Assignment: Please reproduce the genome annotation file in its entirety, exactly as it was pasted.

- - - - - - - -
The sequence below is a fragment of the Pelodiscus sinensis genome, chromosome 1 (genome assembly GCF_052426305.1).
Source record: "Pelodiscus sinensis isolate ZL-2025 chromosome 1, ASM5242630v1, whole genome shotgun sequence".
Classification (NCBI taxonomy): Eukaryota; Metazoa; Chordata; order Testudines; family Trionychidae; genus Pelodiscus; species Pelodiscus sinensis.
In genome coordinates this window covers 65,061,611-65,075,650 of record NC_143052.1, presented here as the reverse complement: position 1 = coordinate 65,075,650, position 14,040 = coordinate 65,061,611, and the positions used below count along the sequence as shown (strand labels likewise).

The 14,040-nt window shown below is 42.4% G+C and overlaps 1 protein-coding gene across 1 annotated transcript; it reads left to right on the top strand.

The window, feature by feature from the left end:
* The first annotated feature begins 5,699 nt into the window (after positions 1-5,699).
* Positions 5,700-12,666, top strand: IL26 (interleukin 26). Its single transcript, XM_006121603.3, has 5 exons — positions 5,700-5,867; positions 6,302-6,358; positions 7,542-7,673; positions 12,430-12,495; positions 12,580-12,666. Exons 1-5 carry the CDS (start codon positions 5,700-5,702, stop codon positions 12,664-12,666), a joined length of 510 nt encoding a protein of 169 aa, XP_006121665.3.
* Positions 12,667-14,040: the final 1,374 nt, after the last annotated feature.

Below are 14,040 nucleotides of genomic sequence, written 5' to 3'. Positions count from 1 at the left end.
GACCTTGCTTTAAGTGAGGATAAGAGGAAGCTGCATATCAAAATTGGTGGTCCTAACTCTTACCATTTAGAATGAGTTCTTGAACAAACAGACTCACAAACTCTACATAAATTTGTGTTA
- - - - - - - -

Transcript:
The sequence below is a fragment of the Pelodiscus sinensis genome, chromosome 1 (genome assembly GCF_052426305.1).
Source record: "Pelodiscus sinensis isolate ZL-2025 chromosome 1, ASM5242630v1, whole genome shotgun sequence".
Classification (NCBI taxonomy): Eukaryota; Metazoa; Chordata; order Testudines; family Trionychidae; genus Pelodiscus; species Pelodiscus sinensis.
In genome coordinates this window covers 65,061,611-65,075,650 of record NC_143052.1, presented here as the reverse complement: position 1 = coordinate 65,075,650, position 14,040 = coordinate 65,061,611, and the positions used below count along the sequence as shown (strand labels likewise).

The 14,040-nt window shown below is 42.4% G+C and overlaps 1 protein-coding gene across 1 annotated transcript; it reads left to right on the top strand.

The window, feature by feature from the left end:
* The first annotated feature begins 5,699 nt into the window (after positions 1-5,699).
* Positions 5,700-12,666, top strand: IL26 (interleukin 26). Its single transcript, XM_006121603.3, has 5 exons — positions 5,700-5,867; positions 6,302-6,358; positions 7,542-7,673; positions 12,430-12,495; positions 12,580-12,666. Exons 1-5 carry the CDS (start codon positions 5,700-5,702, stop codon positions 12,664-12,666), a joined length of 510 nt encoding a protein of 169 aa, XP_006121665.3.
* Positions 12,667-14,040: the final 1,374 nt, after the last annotated feature.

Below are 14,040 nucleotides of genomic sequence, written 5' to 3'. Positions count from 1 at the left end.
GACCTTGCTTTAAGTGAGGATAAGAGGAAGCTGCATATCAAAATTGGTGGTCCTAACTCTTACCATTTAGAATGAGTTCTTGAACAAACAGACTCACAAACTCTACATAAATTTGTGTTA